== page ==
“They are in a seminar,” our agent told us, “they will be back at noon”.
“Great, so we’ll just wait until noon and they can inspect our engines when they get here,” I said.
“Not possible. They only inspect engines between 10 and 11. Noon is not between 10 and 11.” We had to remember that this was Latin America, where things don’t always happen in a logical fashion. Inspecting our engines at noon would cut into lunch, and if lunch were pushed back, it would cut into the 2-hour afternoon naptime. That would inevitably cause issues with the period of late afternoon lazing around. Don’t rock the boat. Monday was only 3 days away.
Before we left the ghetto, I decided to give away a pair of Sheena’s old running shoes. I saw a crazy man in a wheelchair without any shoes in front of one of the slum buildings, so I called to him to see if he wanted them.
“Man, I’ll take the shoes, but I can’t wear ‘em.”
I didn’t want them to be sold, or else traded for crack, so I decided to give him 50 cents instead. I couldn’t just leave him hanging, so I ducked through the chain link fence and handed him two quarters. He dropped them into his lap and then snapped his head back quickly, staring straight into my soul with his crazy Jack Black eyes. He started making shapes with his mouth, flexing every muscle in his stringy face. I thought he might be having a heart attack. Suddenly he started scratching at his chest and somehow managed to wrestle his shirt off. He reminded me of a swamp rat. He still hadn’t muttered a word since taking my quarters. Before I had time to retreat, he started waving his arms around slowly while shifting his eyes from side to side. His arms snapped into a karate chop to one side, then the other. Several tai-chi moves culminated in a series of fast karate chops at an invisible enemy.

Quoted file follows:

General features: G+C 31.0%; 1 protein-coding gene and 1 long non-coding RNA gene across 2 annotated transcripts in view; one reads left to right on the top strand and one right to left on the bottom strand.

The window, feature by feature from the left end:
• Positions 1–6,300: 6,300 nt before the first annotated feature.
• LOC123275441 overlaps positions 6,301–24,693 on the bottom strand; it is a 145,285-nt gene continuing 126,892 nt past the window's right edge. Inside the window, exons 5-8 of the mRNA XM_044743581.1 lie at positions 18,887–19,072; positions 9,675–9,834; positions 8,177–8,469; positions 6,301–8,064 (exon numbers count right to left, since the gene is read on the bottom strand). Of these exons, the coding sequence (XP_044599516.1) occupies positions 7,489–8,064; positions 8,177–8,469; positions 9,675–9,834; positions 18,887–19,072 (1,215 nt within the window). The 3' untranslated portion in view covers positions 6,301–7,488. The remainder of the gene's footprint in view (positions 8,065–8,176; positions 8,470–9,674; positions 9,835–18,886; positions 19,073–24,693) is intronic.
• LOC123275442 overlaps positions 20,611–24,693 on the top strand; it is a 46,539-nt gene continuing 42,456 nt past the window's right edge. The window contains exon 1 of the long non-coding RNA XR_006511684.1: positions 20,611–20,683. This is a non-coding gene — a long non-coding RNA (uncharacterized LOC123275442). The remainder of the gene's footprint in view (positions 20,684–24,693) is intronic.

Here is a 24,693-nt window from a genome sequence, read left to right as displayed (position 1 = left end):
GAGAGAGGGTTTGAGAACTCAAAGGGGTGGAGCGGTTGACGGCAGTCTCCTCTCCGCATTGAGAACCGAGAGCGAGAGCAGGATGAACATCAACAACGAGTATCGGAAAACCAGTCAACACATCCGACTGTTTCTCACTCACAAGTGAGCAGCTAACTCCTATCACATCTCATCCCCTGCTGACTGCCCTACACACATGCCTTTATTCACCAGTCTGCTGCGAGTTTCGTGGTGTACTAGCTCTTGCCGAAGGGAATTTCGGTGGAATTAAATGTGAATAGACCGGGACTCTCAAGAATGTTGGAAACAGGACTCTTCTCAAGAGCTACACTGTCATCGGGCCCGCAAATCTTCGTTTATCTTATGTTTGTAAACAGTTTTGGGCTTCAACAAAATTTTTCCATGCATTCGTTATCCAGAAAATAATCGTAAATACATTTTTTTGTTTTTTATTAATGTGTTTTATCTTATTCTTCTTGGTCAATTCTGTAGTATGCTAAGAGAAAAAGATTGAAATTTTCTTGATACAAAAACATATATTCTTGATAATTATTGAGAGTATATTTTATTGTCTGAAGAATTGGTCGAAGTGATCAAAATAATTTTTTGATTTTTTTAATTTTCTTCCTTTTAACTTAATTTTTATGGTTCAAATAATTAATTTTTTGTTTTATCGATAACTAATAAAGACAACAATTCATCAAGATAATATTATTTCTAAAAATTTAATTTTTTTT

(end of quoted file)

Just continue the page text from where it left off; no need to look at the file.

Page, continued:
His eyes again locked on mine and it looked like he was in deep thought. Although his hands were still stiff and weapon-like, he had forgotten about the karate. Slowly his head tilted back, he closed his eyes, and opened his mouth wide like a wounded spider monkey. He winced hard as he mouthed silent screams into the air while clubbing at his bare chest. His head straightened and he looked at me again.
“Muy impresionante,” I said. What the hell else was I supposed to say? I took a few timid steps backwards and then hurriedly ducked back through the chain link fence to the relative safety of our ghetto parking lot.